Vanguard Target Retirement 2065

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MnD
Posts: 2979
Joined: Mon Jan 14, 2008 12:41 pm

Vanguard Target Retirement 2065

Post by MnD » Sat Aug 12, 2017 10:25 pm

https://www.wsj.com/articles/retiring-i ... 1502539200
Vanguard Group is urging investors to think ahead when it comes to retirement planning. Way ahead.
The Malvern, Pa., asset manager last month launched Vanguard Target Retirement 2065, a target-date fund geared to investors 18 to 22 years old who would be in line to retire about 50 years from now.


1 Vanguard Total Stock Market Index Fund Investor Shares 54.0%
2 Vanguard Total International Stock Index Fund Investor Shares 36.0%
3 Vanguard Total Bond Market II Index Fund Investor Shares* 7.0%
4 Vanguard Total International Bond Index Fund Investor Shares 3.0%


drk
Posts: 24
Joined: Mon Jul 24, 2017 10:33 pm

Re: Vanguard Target Retirement 2065

Post by drk » Sun Aug 13, 2017 1:17 am

The advisors quoted in that article effectively demonstrate why normal investors cannot win with active management: if someone is any good, you can't hire them.

Engineer250
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Re: Vanguard Target Retirement 2065

Post by Engineer250 » Sun Aug 13, 2017 2:26 am

2065 has already popped into my Vanguard 401k!

The thing I find interesting is 2065, 2060, 2055, 2050, and 2045 are all pretty near identical in current AA. I think VG advocates 10% bonds up until a certain point and all those funds are still at the same point in their glide path.
Where the tides of fortune take us, no man can know.

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willthrill81
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Location: USA

Re: Vanguard Target Retirement 2065

Post by willthrill81 » Sun Aug 13, 2017 5:34 pm

Engineer250 wrote:
Sun Aug 13, 2017 2:26 am
2065 has already popped into my Vanguard 401k!

The thing I find interesting is 2065, 2060, 2055, 2050, and 2045 are all pretty near identical in current AA. I think VG advocates 10% bonds up until a certain point and all those funds are still at the same point in their glide path.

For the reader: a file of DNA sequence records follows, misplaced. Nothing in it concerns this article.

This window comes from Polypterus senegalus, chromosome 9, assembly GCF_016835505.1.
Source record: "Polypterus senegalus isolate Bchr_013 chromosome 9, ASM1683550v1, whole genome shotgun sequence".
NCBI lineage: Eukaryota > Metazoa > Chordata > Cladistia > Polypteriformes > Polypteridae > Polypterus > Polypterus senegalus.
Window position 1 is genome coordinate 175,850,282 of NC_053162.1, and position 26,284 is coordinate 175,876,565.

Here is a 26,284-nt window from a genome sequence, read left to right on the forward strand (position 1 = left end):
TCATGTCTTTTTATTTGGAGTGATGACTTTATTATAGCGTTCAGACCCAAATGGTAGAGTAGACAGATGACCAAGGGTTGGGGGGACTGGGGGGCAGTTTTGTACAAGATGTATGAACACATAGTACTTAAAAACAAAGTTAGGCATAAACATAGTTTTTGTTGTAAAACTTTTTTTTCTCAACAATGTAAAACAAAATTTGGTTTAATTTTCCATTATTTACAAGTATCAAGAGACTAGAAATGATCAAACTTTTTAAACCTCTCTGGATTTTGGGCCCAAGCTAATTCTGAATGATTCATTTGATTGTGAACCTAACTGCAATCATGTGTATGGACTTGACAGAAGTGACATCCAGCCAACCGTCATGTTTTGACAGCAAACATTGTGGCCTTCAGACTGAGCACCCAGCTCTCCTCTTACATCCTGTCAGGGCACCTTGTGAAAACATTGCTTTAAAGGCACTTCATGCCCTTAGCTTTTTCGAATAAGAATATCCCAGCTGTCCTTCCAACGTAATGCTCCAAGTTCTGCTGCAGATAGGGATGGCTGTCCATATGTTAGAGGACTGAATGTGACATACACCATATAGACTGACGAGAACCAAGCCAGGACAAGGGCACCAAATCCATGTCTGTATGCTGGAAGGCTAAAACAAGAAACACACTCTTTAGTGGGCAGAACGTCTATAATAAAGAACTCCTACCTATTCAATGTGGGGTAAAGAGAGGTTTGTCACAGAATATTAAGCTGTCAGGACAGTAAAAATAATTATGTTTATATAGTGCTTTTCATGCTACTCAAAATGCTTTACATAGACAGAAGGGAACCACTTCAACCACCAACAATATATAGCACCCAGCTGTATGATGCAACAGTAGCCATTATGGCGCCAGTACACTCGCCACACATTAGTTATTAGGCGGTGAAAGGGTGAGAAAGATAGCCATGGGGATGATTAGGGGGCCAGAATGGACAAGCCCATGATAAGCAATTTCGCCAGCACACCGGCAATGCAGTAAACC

Some believe that Vanguard and other providers of target date funds allocate roughly 10% toward bonds as little more than to distinguish them from a global stock fund, which is pretty much what they would be otherwise. It certainly isn't to improve the expected returns. Paul Merriman has questioned why an investor with a goal several decades into the future truly needs bonds at all, especially since the 10% allocation to bonds is expected to reduce long-term returns by .4-.5%, and I agree. The volatility of 90/10 isn't likely to be behaviorally distinguishable from 100/0.
“It's a dangerous business, Frodo, going out your door. You step onto the road, and if you don't keep your feet, there's no knowing where you might be swept off to.” J.R.R. Tolkien,The Lord of the Rings

Helo80
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Re: Vanguard Target Retirement 2065

Post by Helo80 » Sun Aug 13, 2017 5:40 pm

I got in a week or two after it went live for the minimum investment merely to see what would happen to it after 40 years. I put in $1,000 and we'll see what happens in 40 years. I just wish I had bought on day 1 merely to say that I was there from the beginning of this vanguard fund.

Engineer250
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Joined: Wed Jun 22, 2016 1:41 pm

Re: Vanguard Target Retirement 2065

Post by Engineer250 » Sun Aug 13, 2017 7:07 pm

willthrill81 wrote:
Sun Aug 13, 2017 5:34 pm
Engineer250 wrote:
Sun Aug 13, 2017 2:26 am
2065 has already popped into my Vanguard 401k!

The thing I find interesting is 2065, 2060, 2055, 2050, and 2045 are all pretty near identical in current AA. I think VG advocates 10% bonds up until a certain point and all those funds are still at the same point in their glide path.
Some believe that Vanguard and other providers of target date funds allocate roughly 10% toward bonds as little more than to distinguish them from a global stock fund, which is pretty much what they would be otherwise. It certainly isn't to improve the expected returns. Paul Merriman has questioned why an investor with a goal several decades into the future truly needs bonds at all, especially since the 10% allocation to bonds is expected to reduce long-term returns by .4-.5%, and I agree. The volatility of 90/10 isn't likely to be behaviorally distinguishable from 100/0.
Makes sense to me. Since there's another thread about the TSP having "poor choices" because it doesn't offer some small value or small growth or whatever this year's financial "clever tip" is, I understand why VG would want to make their target funds seem more complicated than they really are. If that keeps people choosing low cost broad based indices over high cost niche funds I think it's a good strategy. I agree the difference between 100/0 and 90/10 is pretty negligible on a portfolio.
Where the tides of fortune take us, no man can know.

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